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Academic Medicine:
doi: 10.1097/ACM.0b013e31820dcba3
Letters to the Editor

The Need for More Teaching-Skills Training for Medical Students

Shariq, Omair; Alexopoulos, Anastasia-Stefania; Razik, Fathima

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Medical student, Imperial College London, London, United Kingdom; omair.shariq@doctors.org.uk. (Shariq)

Medical student, Imperial College London, London, United Kingdom. (Alexopoulos)

Medical student, Imperial College London, London, United Kingdom. (Razik)

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To the Editor:

Enhancing the teaching skills of medical students is a beneficial way of equipping future doctors with the teaching-skills set they will require throughout their careers. Yet implementing such enhancement is not easy. For example, Soriano et al1 report that 44% of the institutions they surveyed felt that “competition with other educational demands” represents a major limitation to the implementation of teaching-skills courses. Although we acknowledge that this is a legitimate concern, it can be addressed by providing clear learning objectives and core material in advance (e.g., in the form of e-lectures and online resources). This will allow the same learning outcomes to be met in a cost-efficient manner, making it easier to implement teaching-skills courses without jeopardizing other curriculum needs. Furthermore, clear learning objectives woven into a curriculum map can add value to assessment. For instance, the United Kingdom's General Medical Council's proposed curriculum maps (described in Tomorrow's Doctors2) may allow one to trace how a learning objective was met and by whom it was taught. This transparency would lend itself to retrospective analysis and would facilitate curriculum changes where they are due.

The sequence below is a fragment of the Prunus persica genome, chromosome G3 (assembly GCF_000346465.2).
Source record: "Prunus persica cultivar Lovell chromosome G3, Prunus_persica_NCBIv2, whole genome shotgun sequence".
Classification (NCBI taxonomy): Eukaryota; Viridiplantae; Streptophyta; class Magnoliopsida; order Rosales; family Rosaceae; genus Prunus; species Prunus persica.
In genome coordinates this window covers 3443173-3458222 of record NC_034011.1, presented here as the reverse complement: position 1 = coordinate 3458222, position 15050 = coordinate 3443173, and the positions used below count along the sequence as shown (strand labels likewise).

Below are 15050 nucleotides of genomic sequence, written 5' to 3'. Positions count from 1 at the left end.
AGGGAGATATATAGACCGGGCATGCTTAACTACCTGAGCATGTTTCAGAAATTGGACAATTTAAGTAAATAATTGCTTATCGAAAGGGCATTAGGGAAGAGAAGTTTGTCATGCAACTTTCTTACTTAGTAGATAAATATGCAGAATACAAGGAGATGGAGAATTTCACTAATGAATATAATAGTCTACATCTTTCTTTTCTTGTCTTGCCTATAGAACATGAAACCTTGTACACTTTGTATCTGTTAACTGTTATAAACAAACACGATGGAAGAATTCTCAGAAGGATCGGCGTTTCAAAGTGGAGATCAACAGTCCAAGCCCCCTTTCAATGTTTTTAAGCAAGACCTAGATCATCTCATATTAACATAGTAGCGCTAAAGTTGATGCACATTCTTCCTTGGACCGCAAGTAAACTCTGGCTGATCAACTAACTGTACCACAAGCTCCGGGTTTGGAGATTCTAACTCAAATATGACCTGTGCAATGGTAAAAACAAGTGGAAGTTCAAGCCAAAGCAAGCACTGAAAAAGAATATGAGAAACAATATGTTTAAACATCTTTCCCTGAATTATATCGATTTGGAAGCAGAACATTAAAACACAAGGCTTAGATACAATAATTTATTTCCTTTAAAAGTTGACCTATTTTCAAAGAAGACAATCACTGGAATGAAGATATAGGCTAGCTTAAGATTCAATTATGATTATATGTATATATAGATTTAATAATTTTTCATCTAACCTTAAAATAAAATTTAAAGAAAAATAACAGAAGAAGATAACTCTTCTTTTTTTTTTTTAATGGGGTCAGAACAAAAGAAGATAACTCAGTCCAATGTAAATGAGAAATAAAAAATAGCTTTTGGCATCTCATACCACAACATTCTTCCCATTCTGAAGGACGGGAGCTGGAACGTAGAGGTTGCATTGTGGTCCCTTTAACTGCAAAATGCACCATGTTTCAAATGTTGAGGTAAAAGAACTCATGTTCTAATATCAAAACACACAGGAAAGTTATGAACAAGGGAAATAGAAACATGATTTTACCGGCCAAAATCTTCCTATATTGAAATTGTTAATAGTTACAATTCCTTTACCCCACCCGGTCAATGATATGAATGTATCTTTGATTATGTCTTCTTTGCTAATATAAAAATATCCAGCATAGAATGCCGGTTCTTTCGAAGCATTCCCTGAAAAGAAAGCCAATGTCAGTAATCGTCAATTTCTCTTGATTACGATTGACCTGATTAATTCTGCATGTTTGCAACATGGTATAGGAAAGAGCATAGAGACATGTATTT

With the ever-increasing competitiveness of the medical field, it may no longer be necessary to convince the new generation of students of the value of such courses. The attainment of teaching qualifications will enrich students' curriculum vitae, setting them apart from other candidates. Programs that offer qualifications have already been established3; it will be interesting to see how high student participation and enthusiasm will be over the long term.

As with any new course, success will rely heavily on continuous evaluation; the use of clear curriculum maps will aid this process. Ultimately, it will be important to assess how teaching-skills training influences the quality of care in hospitals. We believe that such courses will produce better communicators, educators, and, ultimately, physicians.

Omair Shariq

Medical student, Imperial College London, London, United Kingdom; omair.shariq@doctors.org.uk.

Anastasia-Stefania Alexopoulos

Medical student, Imperial College London, London, United Kingdom.

Fathima Razik

Medical student, Imperial College London, London, United Kingdom.

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References

1 Soriano RP, Blatt B, Coplit L, et al. Teaching medical students how to teach: A national survey of students-as-teachers programs in U.S. medical schools. Acad Med. 2010;85:1725–1731. http://journals.lww.com/academicmedicine/Abstract/2010/11000/Teaching_Medical_Students_How_to_Teach__A_National.32.aspx. Accessed November 29, 2010.

2 General Medical Council. Tomorrow's Doctors. London, UK: GMC; 2003.

3 Cate OT. A teaching rotation and a student teaching qualification for senior medical students. Med Teach. 2007;29:566–571.

© 2011 Association of American Medical Colleges

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